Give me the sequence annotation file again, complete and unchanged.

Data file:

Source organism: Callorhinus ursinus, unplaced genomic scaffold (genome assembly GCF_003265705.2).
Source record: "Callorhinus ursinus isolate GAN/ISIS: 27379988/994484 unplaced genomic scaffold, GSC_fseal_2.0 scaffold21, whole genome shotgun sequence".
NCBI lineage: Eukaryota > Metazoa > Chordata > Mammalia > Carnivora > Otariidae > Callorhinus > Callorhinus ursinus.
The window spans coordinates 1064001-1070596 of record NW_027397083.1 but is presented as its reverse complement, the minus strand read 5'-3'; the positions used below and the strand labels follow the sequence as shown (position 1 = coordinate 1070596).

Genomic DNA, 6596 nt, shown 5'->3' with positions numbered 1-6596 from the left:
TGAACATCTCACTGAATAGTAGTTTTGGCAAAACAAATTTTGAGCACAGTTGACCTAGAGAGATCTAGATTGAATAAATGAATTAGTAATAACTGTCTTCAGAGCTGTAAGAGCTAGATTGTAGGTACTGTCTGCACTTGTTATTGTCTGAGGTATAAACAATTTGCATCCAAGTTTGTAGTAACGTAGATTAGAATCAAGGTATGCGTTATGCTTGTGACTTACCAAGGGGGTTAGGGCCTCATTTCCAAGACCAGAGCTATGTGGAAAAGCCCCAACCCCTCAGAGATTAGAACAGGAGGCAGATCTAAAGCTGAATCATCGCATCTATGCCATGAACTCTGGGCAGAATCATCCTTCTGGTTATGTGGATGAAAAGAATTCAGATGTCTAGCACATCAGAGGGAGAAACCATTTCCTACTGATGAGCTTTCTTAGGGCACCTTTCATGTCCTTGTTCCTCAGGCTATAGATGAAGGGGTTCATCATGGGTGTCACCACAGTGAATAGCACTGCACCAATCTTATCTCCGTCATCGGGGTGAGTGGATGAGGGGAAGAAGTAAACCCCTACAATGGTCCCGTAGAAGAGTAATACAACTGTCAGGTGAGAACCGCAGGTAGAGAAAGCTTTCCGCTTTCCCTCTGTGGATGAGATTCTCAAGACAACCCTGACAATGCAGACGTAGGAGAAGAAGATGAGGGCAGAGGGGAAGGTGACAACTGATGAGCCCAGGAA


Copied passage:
Source organism: Callorhinus ursinus, unplaced genomic scaffold (genome assembly GCF_003265705.2).
Source record: "Callorhinus ursinus isolate GAN/ISIS: 27379988/994484 unplaced genomic scaffold, GSC_fseal_2.0 scaffold21, whole genome shotgun sequence".
NCBI lineage: Eukaryota > Metazoa > Chordata > Mammalia > Carnivora > Otariidae > Callorhinus > Callorhinus ursinus.
The window spans coordinates 1064001-1070596 of record NW_027397083.1 but is presented as its reverse complement, the minus strand read 5'-3'; the positions used below and the strand labels follow the sequence as shown (position 1 = coordinate 1070596).

Genomic DNA, 6596 nt, shown 5'->3' with positions numbered 1-6596 from the left:
TGAACATCTCACTGAATAGTAGTTTTGGCAAAACAAATTTTGAGCACAGTTGACCTAGAGAGATCTAGATTGAATAAATGAATTAGTAATAACTGTCTTCAGAGCTGTAAGAGCTAGATTGTAGGTACTGTCTGCACTTGTTATTGTCTGAGGTATAAACAATTTGCATCCAAGTTTGTAGTAACGTAGATTAGAATCAAGGTATGCGTTATGCTTGTGACTTACCAAGGGGGTTAGGGCCTCATTTCCAAGACCAGAGCTATGTGGAAAAGCCCCAACCCCTCAGAGATTAGAACAGGAGGCAGATCTAAAGCTGAATCATCGCATCTATGCCATGAACTCTGGGCAGAATCATCCTTCTGGTTATGTGGATGAAAAGAATTCAGATGTCTAGCACATCAGAGGGAGAAACCATTTCCTACTGATGAGCTTTCTTAGGGCACCTTTCATGTCCTTGTTCCTCAGGCTATAGATGAAGGGGTTCATCATGGGTGTCACCACAGTGAATAGCACTGCACCAATCTTATCTCCGTCATCGGGGTGAGTGGATGAGGGGAAGAAGTAAACCCCTACAATGGTCCCGTAGAAGAGTAATACAACTGTCAGGTGAGAACCGCAGGTAGAGAAAGCTTTCCGCTTTCCCTCTGTGGATGAGATTCTCAAGACAACCCTGACAATGCAGACGTAGGAGAAGAAGATGAGGGCAGAGGGGAAGGTGACAACTGATGAGCCCAGGAA